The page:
The following bit of advertising feels a bit awkward, as it is for my own paper, but the next meeting of the University of Leeds Legacies of War Seminar will take place on Thursday, 25th April at 5:15 in Room 3.11 Michael Sadler Building. I will be talking about the conflicts between a desire for masculine adventure and religious principles among the founders of the Friends’ Ambulance Unit. All welcome.
About a month ago, I added my profile to The Women’s Room, an on-line resource connecting women’s expertise with the media. I also started following them on Twitter where guest tweeters host the account at different times each day. The result has been a number of interesting questions being asked, ranging from experiences of sexism in the workplace (and how it was handled) to favourite female singer/songwriter, questions which encouraged me (along with many other followers) to engage in conversation.
The result was interesting. Since I have started following the account I have not only picked up several new Twitter followers but also engaged in long discussions about both my current research and other subjects/passions/areas of expertise. I have sent an article I wrote to two people who would not have otherwise come across it and have been invited to contribute to a blog. And I have learned an awful lot – about intersectionality, media representations of women and female singer/songwriters, among other topics. Basically, my horizons have been broadened in a number of ways: this is social media networking at its best.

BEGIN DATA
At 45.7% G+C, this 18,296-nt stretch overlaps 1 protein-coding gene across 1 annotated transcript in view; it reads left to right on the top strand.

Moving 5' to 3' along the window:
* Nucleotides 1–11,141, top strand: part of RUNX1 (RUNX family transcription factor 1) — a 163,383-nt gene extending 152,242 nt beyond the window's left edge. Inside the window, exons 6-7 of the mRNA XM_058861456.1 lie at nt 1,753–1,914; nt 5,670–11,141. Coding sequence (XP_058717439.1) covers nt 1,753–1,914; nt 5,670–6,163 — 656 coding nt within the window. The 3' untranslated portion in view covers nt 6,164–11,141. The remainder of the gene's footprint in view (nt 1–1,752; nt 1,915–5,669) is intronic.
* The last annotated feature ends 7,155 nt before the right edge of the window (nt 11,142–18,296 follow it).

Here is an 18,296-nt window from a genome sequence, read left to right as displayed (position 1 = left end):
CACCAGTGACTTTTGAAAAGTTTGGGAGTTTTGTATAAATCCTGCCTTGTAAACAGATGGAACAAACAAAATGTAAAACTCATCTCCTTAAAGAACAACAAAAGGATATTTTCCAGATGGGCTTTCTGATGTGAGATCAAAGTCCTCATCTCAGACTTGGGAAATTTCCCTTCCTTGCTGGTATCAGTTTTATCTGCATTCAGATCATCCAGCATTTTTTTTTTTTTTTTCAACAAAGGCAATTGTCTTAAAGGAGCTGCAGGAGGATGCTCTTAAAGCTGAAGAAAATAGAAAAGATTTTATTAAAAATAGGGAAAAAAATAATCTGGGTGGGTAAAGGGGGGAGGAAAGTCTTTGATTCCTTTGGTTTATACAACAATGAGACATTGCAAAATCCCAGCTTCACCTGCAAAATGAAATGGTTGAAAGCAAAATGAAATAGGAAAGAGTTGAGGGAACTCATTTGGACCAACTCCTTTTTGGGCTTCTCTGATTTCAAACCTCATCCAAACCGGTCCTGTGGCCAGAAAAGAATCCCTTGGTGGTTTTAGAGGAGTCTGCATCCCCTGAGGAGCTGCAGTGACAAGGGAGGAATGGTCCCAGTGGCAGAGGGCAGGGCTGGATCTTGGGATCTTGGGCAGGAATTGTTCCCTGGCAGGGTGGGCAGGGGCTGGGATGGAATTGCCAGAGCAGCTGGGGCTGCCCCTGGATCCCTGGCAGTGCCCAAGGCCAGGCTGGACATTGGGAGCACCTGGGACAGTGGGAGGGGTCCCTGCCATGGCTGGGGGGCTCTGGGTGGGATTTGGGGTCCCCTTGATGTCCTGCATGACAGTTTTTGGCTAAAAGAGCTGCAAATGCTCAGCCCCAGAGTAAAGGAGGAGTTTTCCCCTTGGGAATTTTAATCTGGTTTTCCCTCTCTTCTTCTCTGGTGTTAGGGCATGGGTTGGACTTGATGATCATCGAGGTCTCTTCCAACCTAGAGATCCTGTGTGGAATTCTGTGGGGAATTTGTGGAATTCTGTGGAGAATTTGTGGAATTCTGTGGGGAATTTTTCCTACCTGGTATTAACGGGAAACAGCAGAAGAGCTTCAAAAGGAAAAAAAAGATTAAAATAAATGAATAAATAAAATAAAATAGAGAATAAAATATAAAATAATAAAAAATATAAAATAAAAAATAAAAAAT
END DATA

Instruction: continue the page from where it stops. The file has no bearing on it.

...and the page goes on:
What really got me thinking, however, was the fact that all the people I was making direct connections with (although not all the people involved in the more general discussions) were women. And this is also true of another community I belong to, this one within Facebook, which is one of mothers of young children. Here too I have engaged in a number of horizon-broadening debates and discussions. It has also provided immense support at moments of parenting crisis and a space in which to discuss the bodily functions of small children that no one but another mother wants to hear about – ever.
Now, not all my networks are so dominantly (or indeed, exclusively) female. Both on line and in real life I interact regularly with men who challenge, engage and advise me. Yet is the predominantly female networks (again, in real life as well as on line) that have inspired my best ideas, helped me forge the most useful connections and, ultimately, been the greatest assistance in my construction (so far) of both my personal and professional identities.
In one way, this is encouraging. I am enough of a feminist to believe in the ability of the sisterhood to empower women, so to see practical application in my own life feels like vindication. At the same time, I worry about the potential for self-segregation. Yes, as a woman I need and am grateful for the support and the challenge of other women in a male-dominated world. But I am the mother of a son; I write about historical constructions of masculinity in the context of war. I need the expertise and engagement of men as well, and hopefully I can offer a unique perspective in return.
So here is my challenge to myself as I develop my networks, on line and in person, personal and professional: to keep on engaging successfully with networks like the Women’s Room and my parenting forum while working to ensure that my engagement with other communities is as fruitful. If I can succeed, I might just get this whole social media thing cracked.